All this returned to me as I mused on the whole ritual of being chucked out of a pub, about landlords being fit for purpose, about binge drinking and stinky drinkers. What would happen now? Would there be consequences? Different times indeed.

Tuesday 12 January 2010

Lager of the week — Brackie

Polish lagers in the shops and all you can get are Tyskie, Lech and Zywiec, but for Brackie you will have to save up your carbon units and travel to the town of Cieszyn on the Polish-Czech border. This is an unsung local lager brewed in an old run-down place that also produces the peerless Zywiec Porter. You get to somewhere like this, with the owners Heinken hovering in the background, and you think as you are offered something golden in the glass that it will be ok, and just ok, and that you will think as you taste (as I once did in a French brewery), oh oh that’s rice and that’s a quick fermentation — and that’s the door out of here. But not with Brackie — this was a revelation. Dark gold in colour it offered a bitter tang on the palate and finish; there was also a great whisk of gently toasted (or maybe lightly kilned) cereal keeping company, while at the centre of the palate there was a sherberty lemon-like centre. For a country whose lagers have been noted for their strength (this is 5.5% though) rather than subtlety this had a remarkably resiny hop character that had me — in the words of Bryan Ferry — billing and cooing. Given that this was once Silesia and part of the Austro-Hungarian Empire I wondered if that country’s brewing influence somehow had managed to survive the upheavals of the 20th century; if so then it was another example of beer’s remarkable ability to transcend the differences of nations (we will never see this beer in the West and I wouldn’t be surprised if it were left to wither on the vine, but it did provide me with one of my more memorable lager moments).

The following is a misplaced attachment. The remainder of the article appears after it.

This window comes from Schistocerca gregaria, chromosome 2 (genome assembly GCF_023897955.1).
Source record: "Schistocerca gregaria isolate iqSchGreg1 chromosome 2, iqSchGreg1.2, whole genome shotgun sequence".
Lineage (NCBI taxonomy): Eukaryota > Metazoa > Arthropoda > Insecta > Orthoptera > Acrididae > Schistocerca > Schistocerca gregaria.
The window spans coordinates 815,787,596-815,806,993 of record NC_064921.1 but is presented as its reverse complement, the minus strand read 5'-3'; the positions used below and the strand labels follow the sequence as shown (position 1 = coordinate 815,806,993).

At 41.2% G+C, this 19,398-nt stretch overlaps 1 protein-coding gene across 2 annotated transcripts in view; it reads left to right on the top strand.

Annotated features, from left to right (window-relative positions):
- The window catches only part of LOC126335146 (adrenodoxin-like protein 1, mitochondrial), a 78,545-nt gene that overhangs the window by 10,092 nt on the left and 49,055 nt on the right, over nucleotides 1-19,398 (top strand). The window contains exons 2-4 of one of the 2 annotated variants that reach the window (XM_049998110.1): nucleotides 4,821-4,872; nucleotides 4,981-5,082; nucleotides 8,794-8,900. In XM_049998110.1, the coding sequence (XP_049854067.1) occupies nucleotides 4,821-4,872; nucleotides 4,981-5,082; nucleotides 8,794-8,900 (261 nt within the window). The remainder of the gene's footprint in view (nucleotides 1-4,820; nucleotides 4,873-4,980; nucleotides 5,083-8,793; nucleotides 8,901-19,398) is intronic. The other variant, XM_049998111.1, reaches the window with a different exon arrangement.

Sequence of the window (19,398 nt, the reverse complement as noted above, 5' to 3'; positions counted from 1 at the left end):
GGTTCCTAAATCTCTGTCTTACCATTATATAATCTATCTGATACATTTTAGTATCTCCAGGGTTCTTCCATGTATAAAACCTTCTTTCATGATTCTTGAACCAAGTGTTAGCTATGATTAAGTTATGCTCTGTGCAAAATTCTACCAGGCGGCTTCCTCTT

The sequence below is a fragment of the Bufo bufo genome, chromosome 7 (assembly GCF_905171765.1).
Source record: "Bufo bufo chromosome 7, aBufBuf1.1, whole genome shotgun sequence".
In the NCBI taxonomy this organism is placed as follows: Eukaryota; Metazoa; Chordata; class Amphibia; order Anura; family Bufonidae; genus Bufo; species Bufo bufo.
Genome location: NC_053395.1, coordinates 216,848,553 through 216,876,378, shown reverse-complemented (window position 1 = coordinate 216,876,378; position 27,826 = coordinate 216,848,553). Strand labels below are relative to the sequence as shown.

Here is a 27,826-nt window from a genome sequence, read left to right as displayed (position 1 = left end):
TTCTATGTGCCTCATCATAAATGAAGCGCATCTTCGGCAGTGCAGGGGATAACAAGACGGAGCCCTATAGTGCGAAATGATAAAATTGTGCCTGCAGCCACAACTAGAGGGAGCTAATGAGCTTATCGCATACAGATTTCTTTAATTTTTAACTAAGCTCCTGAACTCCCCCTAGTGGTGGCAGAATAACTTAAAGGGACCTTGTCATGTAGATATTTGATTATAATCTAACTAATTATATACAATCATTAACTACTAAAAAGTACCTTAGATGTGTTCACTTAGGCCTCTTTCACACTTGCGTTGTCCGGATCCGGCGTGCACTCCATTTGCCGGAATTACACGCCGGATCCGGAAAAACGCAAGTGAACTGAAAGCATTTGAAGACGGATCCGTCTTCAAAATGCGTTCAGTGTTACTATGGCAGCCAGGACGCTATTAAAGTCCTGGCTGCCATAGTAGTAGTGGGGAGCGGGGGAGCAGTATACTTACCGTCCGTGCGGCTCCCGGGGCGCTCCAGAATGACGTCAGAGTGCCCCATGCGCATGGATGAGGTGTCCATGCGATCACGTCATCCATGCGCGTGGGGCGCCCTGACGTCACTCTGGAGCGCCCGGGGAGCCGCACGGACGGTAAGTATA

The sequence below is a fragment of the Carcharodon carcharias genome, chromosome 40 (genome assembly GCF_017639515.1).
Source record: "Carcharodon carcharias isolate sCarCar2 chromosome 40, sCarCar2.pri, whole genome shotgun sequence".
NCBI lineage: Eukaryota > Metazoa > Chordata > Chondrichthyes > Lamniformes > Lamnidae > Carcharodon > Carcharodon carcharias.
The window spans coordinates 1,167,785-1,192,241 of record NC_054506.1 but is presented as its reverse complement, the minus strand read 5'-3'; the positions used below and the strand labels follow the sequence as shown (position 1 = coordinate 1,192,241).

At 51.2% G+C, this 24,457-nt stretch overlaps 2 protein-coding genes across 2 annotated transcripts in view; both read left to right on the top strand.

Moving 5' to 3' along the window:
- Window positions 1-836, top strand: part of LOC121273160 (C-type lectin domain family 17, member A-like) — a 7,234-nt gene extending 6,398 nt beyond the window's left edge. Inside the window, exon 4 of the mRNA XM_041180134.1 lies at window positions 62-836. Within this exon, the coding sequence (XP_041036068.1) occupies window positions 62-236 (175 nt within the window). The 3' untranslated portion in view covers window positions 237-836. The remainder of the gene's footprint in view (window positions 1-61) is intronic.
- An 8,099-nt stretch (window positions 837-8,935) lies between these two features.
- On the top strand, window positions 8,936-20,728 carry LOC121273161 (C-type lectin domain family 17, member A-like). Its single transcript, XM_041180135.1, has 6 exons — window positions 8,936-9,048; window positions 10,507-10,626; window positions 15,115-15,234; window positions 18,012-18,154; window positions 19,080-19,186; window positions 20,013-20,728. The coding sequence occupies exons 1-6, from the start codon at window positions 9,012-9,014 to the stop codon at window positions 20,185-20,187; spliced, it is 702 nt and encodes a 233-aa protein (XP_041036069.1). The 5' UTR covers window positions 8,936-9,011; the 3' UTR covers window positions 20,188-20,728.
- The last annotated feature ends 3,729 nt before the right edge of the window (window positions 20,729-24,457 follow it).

1001 Beers please

Received advance copies of 1001 Beers today. I think it looks wonderful and makes me want to have a drink right now (a Lagunitas Pils followed by a Victory Storm would be dandy). Another beer book? Yes, but on the other hand there are 1001 beers inside and 300 words (plus tasting notes) on them from the likes of Pete Brown, Stan Hieronymous, Randy Mosher, Stephen Beaumont, Lisa Morrison, Joris Pattyn, Conrad Siedl, Ali Gilmour and many others as well as myself (I wasn’t going to leave off writing some of my favourites as well as doing the whole editor’s schtick…), so it’s more than just another beer book. I like the cover as well, it gets across the thing of beauty that is a fine glass of beer, but in a cool, modern way. (end of blowing own trumpet)

Sunday 10 January 2010

Those monks at Westvleteren don’t half make a decent beer